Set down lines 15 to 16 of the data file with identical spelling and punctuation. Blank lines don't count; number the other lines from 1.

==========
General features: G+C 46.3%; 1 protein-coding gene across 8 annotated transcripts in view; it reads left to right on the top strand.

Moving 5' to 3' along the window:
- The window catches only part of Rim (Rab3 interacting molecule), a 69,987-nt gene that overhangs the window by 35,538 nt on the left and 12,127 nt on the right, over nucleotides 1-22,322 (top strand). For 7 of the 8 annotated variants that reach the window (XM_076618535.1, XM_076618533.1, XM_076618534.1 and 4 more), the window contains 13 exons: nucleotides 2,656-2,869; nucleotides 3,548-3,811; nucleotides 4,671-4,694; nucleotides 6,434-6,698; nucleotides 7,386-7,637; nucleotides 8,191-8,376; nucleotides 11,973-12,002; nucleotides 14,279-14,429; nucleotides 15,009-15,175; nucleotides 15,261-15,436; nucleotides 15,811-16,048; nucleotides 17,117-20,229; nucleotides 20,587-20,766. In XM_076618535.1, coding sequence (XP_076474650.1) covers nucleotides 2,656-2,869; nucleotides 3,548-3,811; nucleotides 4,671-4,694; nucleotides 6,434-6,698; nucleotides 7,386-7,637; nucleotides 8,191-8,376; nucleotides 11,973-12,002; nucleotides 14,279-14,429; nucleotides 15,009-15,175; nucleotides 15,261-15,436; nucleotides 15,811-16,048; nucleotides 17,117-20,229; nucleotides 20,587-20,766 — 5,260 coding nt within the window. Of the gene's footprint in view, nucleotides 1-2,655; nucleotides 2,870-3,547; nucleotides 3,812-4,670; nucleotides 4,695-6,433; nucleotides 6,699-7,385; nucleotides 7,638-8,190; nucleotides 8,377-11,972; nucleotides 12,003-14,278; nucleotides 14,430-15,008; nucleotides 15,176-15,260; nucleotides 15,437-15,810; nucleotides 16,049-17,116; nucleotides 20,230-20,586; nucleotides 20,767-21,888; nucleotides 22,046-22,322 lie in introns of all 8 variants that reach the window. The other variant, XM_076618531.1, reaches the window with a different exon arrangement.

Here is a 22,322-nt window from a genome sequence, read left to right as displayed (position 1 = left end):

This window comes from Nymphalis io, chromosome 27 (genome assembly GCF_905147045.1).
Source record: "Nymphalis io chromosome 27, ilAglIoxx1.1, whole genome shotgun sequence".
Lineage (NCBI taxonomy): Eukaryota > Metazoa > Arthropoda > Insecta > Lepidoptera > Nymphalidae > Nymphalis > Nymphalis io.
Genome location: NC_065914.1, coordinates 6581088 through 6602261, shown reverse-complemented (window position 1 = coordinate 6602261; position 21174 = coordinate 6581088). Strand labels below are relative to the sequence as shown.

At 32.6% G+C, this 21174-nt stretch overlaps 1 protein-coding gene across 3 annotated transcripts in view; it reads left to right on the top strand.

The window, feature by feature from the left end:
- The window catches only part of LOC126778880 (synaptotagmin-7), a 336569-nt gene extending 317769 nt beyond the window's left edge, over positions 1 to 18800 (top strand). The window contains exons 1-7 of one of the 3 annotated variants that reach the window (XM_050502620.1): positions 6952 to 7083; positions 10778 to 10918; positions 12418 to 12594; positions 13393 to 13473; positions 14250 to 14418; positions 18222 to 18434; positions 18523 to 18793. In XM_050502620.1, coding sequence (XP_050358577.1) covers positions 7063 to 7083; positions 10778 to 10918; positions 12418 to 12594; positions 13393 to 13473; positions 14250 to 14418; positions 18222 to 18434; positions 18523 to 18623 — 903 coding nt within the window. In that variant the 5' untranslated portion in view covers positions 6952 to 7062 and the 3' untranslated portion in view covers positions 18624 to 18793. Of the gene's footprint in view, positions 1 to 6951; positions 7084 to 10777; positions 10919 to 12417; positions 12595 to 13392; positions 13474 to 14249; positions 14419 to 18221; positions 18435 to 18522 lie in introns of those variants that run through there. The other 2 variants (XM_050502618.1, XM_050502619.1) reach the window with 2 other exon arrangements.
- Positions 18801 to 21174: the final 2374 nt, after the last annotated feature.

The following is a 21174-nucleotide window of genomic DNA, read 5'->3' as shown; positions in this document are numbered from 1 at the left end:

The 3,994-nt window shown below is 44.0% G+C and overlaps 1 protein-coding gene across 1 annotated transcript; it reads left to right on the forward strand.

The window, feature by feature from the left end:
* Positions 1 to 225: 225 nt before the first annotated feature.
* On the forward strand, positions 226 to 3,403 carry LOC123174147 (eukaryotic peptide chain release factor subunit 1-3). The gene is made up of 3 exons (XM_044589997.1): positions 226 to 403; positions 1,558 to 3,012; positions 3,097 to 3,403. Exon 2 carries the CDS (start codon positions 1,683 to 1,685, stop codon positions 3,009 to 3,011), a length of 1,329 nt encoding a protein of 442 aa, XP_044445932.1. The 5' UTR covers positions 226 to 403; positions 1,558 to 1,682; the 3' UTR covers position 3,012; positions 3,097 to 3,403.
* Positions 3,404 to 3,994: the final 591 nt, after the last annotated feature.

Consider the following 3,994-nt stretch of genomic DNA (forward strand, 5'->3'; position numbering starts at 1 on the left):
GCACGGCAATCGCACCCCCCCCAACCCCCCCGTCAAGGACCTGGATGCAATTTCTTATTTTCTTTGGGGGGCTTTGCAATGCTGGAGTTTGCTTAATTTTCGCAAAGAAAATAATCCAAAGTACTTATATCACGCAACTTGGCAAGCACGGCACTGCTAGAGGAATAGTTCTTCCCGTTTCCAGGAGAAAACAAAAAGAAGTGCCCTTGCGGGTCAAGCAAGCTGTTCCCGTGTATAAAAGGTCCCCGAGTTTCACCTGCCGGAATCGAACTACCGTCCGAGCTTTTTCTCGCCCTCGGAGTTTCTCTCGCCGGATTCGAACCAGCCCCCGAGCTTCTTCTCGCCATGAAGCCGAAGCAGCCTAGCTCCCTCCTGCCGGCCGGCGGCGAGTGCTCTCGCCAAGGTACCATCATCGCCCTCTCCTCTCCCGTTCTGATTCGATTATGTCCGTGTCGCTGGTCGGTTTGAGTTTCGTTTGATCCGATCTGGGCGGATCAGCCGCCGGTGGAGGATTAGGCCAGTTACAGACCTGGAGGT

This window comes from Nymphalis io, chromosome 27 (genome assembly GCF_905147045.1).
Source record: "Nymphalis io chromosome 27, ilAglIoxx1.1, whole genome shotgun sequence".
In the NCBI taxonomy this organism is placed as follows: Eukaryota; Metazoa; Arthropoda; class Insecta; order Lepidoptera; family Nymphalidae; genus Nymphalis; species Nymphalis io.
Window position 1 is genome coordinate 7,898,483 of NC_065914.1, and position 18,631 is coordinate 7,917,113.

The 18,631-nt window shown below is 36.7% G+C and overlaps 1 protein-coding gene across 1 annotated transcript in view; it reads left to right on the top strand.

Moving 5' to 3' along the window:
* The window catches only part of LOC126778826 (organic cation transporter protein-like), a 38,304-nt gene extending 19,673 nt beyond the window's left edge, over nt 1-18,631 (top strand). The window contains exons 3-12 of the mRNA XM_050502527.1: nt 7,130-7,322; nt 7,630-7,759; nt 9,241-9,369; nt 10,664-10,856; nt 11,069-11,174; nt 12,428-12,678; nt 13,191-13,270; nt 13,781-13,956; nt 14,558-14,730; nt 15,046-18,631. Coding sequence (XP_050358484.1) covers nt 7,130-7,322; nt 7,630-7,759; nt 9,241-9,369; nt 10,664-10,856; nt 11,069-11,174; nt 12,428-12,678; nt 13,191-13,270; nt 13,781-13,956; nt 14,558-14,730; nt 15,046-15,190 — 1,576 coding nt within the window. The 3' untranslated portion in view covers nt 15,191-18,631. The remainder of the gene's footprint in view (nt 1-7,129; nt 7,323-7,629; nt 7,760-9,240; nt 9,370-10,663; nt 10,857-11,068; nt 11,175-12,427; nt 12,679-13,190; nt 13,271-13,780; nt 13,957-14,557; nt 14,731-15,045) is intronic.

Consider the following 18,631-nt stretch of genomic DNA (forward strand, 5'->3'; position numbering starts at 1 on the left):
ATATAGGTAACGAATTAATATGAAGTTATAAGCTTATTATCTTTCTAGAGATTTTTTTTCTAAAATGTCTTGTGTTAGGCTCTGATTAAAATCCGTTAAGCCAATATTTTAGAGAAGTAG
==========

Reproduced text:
The window, feature by feature from the left end:
* Positions 1 to 225: 225 nt before the first annotated feature.